Six Americans Killed in Attack on Convoy in Kabul
- Afghan men clean up the debris after a suicide car bomber attacked a NATO convoy in Kabul, Afghanistan, on May 16, 2013. Six people died in the attack. AP Photo
KABUL, Afghanistan - A suicide car bombing tore through a U.S. convoy during rush hour in the Afghan capital on Thursday, killing at least 15 people, including six U.S. military advisers and two children, officials said. U.S. soldiers rushed to the scene to help, including some wearing only T-shirts or shorts under their body armor.
An Islamic militant group claimed responsibility for the attack, saying it was carried out by a new suicide unit formed in response to reports that the U.S. plans to keep permanent bases and troops in Afghanistan even after the 2014 deadline for the end of the foreign combat mission. Hezb-e-Islami said its fighters had stalked the Americans for a week to learn their routine before striking.
It was the deadliest attack to rock the Afghan capital in more than two months and followed a series of other attacks against Americans that has made May the deadliest month for international forces this year. U.S.-led forces are increasingly leaving the fighting to their Afghan counterparts and focusing more on training mission in a bid to prepare the government forces to take over their own security after the international combat mission ends by the end of 2014.
The explosion was powerful enough to rattle buildings on the other side of the city, and left body parts scattered on the street.
Cmdr. Bill Speaks, a spokesman for the U.S. Defense Secretary, confirmed that two American soldiers were killed, while international security company DynCorp International said four of its American civilian contractors were among the dead. DynCorp International said its employees were working with U.S. forces training the Afghan military when the blast occurred.
Nine Afghan civilians also were killed, including two children, and 35 people were wounded, Health Ministry spokesman Kanishka Beektash Torkystani said.
The deaths pushed the monthly toll for the U.S.-led coalition to 18, making May the deadliest month so far this year. By comparison, 44 international troops were killed in the same period last year, reflecting the fact that the overall number of deaths has dropped as Afghan forces increasingly take the lead.
The suicide bomber detonated his explosives-laden car at about 8 a.m., Kabul provincial police spokesman Hashmad Stanakzi said. "The explosion was very big. It set the nearby buildings on fire," he said.
Kabul Deputy Police Chief Daud Amin said it was difficult to count the dead because the blast tore apart many of the bodies.
"We saw two dead bodies of children on the ground," Amin said. "But the rest of the (shattered) bodies were scattered around."
It was the bloodiest attack in the Afghan capital since March 9, when suicide bombers struck near the Afghan Defense Ministry while U.S. Secretary of Defense Chuck Hagel was visiting.
President Hamid Karzai condemned the attack, saying it was the work of "terrorists and enemies of Afghanistan's peace."
A spokesman for Hizb-e-Islami, Haroon Zarghoon, told The Associated Press that one of the movement's operatives carried out the attack on two vehicles of U.S. advisers.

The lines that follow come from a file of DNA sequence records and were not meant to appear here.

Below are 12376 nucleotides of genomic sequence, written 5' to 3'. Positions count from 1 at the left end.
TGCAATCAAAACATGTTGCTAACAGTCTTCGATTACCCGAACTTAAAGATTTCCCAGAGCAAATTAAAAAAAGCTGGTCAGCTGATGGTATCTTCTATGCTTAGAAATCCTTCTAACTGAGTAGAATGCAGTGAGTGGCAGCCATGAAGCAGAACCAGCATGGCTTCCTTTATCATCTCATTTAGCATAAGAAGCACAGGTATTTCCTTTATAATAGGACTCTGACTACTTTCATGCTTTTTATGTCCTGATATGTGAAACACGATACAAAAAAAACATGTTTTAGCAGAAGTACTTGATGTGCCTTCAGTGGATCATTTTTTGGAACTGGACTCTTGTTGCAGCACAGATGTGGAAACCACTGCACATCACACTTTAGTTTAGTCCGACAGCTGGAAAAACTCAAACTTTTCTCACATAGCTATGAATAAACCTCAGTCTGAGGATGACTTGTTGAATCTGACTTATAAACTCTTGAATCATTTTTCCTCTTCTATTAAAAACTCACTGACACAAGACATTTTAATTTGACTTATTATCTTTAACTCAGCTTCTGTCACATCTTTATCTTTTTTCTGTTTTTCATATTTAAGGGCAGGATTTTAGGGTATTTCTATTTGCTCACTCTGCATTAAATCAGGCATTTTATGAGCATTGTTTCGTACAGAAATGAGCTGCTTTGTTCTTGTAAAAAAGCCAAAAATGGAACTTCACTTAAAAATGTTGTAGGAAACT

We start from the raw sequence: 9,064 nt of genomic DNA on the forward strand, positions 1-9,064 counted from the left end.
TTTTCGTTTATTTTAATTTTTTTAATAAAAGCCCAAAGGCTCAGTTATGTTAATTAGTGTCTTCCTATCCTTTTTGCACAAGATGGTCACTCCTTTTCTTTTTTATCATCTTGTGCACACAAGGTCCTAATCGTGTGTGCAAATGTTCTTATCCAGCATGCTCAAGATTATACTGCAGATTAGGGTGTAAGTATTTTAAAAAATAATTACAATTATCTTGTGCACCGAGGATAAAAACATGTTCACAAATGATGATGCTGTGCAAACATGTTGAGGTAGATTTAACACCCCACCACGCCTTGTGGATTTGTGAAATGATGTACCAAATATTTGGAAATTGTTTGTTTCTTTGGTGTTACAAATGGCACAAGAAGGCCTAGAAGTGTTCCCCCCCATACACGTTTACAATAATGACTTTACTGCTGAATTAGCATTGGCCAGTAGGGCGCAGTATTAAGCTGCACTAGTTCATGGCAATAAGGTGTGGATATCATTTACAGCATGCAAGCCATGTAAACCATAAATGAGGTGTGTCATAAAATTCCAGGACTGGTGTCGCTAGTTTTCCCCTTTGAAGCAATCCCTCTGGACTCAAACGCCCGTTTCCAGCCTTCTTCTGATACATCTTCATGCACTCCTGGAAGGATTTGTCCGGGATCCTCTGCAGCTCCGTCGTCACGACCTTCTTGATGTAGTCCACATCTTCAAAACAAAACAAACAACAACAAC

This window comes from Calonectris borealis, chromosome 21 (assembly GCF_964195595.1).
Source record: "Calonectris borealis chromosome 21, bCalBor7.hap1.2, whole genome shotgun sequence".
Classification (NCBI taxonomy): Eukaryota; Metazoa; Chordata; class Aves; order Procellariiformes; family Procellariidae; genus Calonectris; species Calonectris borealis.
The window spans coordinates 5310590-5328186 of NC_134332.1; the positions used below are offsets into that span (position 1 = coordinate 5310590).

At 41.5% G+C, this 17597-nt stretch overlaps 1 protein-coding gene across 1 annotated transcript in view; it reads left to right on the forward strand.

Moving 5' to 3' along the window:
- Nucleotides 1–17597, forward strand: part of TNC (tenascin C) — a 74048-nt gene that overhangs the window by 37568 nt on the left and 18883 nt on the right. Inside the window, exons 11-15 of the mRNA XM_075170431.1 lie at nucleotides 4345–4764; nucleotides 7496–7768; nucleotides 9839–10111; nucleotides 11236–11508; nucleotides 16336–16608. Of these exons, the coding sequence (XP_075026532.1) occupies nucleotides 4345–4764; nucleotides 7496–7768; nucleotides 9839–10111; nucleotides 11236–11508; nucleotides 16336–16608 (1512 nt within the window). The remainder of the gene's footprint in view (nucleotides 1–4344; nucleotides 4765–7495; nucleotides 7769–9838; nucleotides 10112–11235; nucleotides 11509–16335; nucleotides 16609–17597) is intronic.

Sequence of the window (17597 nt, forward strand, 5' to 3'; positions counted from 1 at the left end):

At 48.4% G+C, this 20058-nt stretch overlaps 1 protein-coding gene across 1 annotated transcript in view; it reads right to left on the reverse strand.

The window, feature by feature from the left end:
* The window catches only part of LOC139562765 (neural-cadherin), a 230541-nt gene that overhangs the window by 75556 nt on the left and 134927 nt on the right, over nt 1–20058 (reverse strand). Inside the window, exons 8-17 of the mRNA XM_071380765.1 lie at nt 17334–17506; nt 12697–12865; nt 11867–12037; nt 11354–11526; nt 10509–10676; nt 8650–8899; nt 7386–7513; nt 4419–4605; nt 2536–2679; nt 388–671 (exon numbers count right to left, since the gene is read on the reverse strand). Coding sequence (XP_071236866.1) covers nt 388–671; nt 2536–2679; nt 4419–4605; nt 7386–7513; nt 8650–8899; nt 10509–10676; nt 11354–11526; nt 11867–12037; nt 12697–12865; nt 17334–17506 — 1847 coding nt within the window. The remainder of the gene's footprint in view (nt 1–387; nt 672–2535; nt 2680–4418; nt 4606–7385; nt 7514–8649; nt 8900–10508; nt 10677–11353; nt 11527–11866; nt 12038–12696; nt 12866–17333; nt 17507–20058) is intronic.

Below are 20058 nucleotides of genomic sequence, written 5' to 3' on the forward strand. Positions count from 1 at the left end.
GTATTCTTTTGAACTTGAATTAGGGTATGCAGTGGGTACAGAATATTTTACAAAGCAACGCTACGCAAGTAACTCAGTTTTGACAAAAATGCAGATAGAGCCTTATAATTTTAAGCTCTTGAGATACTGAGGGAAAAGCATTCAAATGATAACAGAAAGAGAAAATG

Zarghoon says the militant group has formed a new cell to carry out suicide attacks on U.S. and other coalition troops.
"The cell had been monitoring the movement and timing of the American convoy for a week and implemented the plan Thursday morning," Zarghoon said.
He said the cell was established in response to reports that the U.S. plans to keep permanent bases and troops in Afghanistan even after the NATO withdrawal.
The U.S. has said it wants no permanent bases in Afghanistan after 2014, but Afghan President Hamid Karzai raised eyebrows last week when he announced he had agreed to an American request to keep nine bases.
A small American force is expected to remain in the country to assist Afghans in keeping security, but the exact number or mission has not yet been decided.
Hizb-e-Islami, a fierce rival of the Taliban movement as well as the Americans, is headed by 65-year-old Gubuddin Hekmatyar, a former Afghan prime minister and onetime U.S. ally who is now listed as a terrorist by Washington. The militia has thousands of fighters and followers in the country's north and east.
Hekmatyar's government was heavily financed by the U.S. during Soviet occupation of Afghanistan in the 1980s. He is now is being hunted by Afghan and NATO troops. U.S. bombs have targeted his military chief, Kashmir Khan, in Kunar province in northeastern Afghanistan on the border with Pakistan. Khan was wounded but survived.
However, Hekmatyar's son-in-law has held peace talks with Karzai and American officials. In a further sign of the complexities of the Afghan insurgency, Hizb-e-Islami is also a rival to the Taliban insurgency, even though both movements share the goal of driving out foreign troops and establishing a state that would follow a strict interpretation of Islamic law.
Hekmatyar and the Taliban supreme leader, Mullah Omar, are said to be bitter personal enemies.
Thursday's attack was the second in eight months claimed by Hizb-e-Islami. In September, the militant group claimed responsibility when a female suicide car bomber killed least 12 people. At the time, Hizb-e-Islami said the attack was revenge for the film "Innocence of Muslims," which was made by an Egyptian-born American citizen and infuriated Muslims for its negative depiction of the Prophet Muhammad.
Associated Press writer Kay Johnson contributed to this report.